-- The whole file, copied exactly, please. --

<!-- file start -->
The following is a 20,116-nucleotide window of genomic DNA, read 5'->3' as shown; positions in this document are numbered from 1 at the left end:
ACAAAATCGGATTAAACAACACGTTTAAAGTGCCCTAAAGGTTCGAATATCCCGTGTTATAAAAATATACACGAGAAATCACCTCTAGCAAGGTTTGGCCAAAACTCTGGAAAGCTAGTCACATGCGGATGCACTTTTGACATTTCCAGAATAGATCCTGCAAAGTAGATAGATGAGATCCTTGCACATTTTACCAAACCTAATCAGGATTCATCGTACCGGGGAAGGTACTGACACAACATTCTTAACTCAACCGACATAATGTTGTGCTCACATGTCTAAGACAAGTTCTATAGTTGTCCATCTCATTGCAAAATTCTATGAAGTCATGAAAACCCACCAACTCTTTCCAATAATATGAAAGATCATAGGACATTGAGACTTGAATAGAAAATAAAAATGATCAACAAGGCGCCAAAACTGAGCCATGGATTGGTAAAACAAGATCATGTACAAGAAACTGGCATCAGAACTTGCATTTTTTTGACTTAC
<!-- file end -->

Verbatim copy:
The following is a 20,116-nucleotide window of genomic DNA, read 5'->3' as shown; positions in this document are numbered from 1 at the left end:
ACAAAATCGGATTAAACAACACGTTTAAAGTGCCCTAAAGGTTCGAATATCCCGTGTTATAAAAATATACACGAGAAATCACCTCTAGCAAGGTTTGGCCAAAACTCTGGAAAGCTAGTCACATGCGGATGCACTTTTGACATTTCCAGAATAGATCCTGCAAAGTAGATAGATGAGATCCTTGCACATTTTACCAAACCTAATCAGGATTCATCGTACCGGGGAAGGTACTGACACAACATTCTTAACTCAACCGACATAATGTTGTGCTCACATGTCTAAGACAAGTTCTATAGTTGTCCATCTCATTGCAAAATTCTATGAAGTCATGAAAACCCACCAACTCTTTCCAATAATATGAAAGATCATAGGACATTGAGACTTGAATAGAAAATAAAAATGATCAACAAGGCGCCAAAACTGAGCCATGGATTGGTAAAACAAGATCATGTACAAGAAACTGGCATCAGAACTTGCATTTTTTTGACTTAC